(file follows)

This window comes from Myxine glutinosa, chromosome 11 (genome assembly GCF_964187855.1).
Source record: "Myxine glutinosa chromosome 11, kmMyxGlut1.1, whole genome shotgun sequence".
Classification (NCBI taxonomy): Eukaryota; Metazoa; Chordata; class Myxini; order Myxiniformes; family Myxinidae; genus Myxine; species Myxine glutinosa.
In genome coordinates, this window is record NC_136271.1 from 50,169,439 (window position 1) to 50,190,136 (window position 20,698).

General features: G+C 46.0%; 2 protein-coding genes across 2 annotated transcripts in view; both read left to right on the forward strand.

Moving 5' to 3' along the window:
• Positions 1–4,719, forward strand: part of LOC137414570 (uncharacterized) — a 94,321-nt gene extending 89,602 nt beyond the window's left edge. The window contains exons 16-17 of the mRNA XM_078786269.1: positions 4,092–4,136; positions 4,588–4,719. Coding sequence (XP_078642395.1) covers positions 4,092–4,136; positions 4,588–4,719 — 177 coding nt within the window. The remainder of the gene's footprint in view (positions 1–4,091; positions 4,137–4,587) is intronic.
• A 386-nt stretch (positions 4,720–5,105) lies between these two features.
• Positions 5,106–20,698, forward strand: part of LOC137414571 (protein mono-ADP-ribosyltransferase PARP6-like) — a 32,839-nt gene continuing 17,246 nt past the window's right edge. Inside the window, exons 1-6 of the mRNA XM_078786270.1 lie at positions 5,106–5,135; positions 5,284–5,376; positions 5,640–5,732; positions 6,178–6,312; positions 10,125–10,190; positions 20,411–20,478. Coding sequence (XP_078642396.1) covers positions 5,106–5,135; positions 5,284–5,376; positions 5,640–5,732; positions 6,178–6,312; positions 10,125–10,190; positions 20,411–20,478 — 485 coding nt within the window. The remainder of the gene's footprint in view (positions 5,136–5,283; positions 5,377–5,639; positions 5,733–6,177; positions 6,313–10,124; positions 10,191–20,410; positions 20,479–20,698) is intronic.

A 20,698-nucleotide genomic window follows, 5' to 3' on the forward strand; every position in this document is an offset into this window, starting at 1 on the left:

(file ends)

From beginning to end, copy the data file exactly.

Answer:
This window comes from Myxine glutinosa, chromosome 11 (genome assembly GCF_964187855.1).
Source record: "Myxine glutinosa chromosome 11, kmMyxGlut1.1, whole genome shotgun sequence".
Classification (NCBI taxonomy): Eukaryota; Metazoa; Chordata; class Myxini; order Myxiniformes; family Myxinidae; genus Myxine; species Myxine glutinosa.
In genome coordinates, this window is record NC_136271.1 from 50,169,439 (window position 1) to 50,190,136 (window position 20,698).

General features: G+C 46.0%; 2 protein-coding genes across 2 annotated transcripts in view; both read left to right on the forward strand.

Moving 5' to 3' along the window:
• Positions 1–4,719, forward strand: part of LOC137414570 (uncharacterized) — a 94,321-nt gene extending 89,602 nt beyond the window's left edge. The window contains exons 16-17 of the mRNA XM_078786269.1: positions 4,092–4,136; positions 4,588–4,719. Coding sequence (XP_078642395.1) covers positions 4,092–4,136; positions 4,588–4,719 — 177 coding nt within the window. The remainder of the gene's footprint in view (positions 1–4,091; positions 4,137–4,587) is intronic.
• A 386-nt stretch (positions 4,720–5,105) lies between these two features.
• Positions 5,106–20,698, forward strand: part of LOC137414571 (protein mono-ADP-ribosyltransferase PARP6-like) — a 32,839-nt gene continuing 17,246 nt past the window's right edge. Inside the window, exons 1-6 of the mRNA XM_078786270.1 lie at positions 5,106–5,135; positions 5,284–5,376; positions 5,640–5,732; positions 6,178–6,312; positions 10,125–10,190; positions 20,411–20,478. Coding sequence (XP_078642396.1) covers positions 5,106–5,135; positions 5,284–5,376; positions 5,640–5,732; positions 6,178–6,312; positions 10,125–10,190; positions 20,411–20,478 — 485 coding nt within the window. The remainder of the gene's footprint in view (positions 5,136–5,283; positions 5,377–5,639; positions 5,733–6,177; positions 6,313–10,124; positions 10,191–20,410; positions 20,479–20,698) is intronic.

A 20,698-nucleotide genomic window follows, 5' to 3' on the forward strand; every position in this document is an offset into this window, starting at 1 on the left: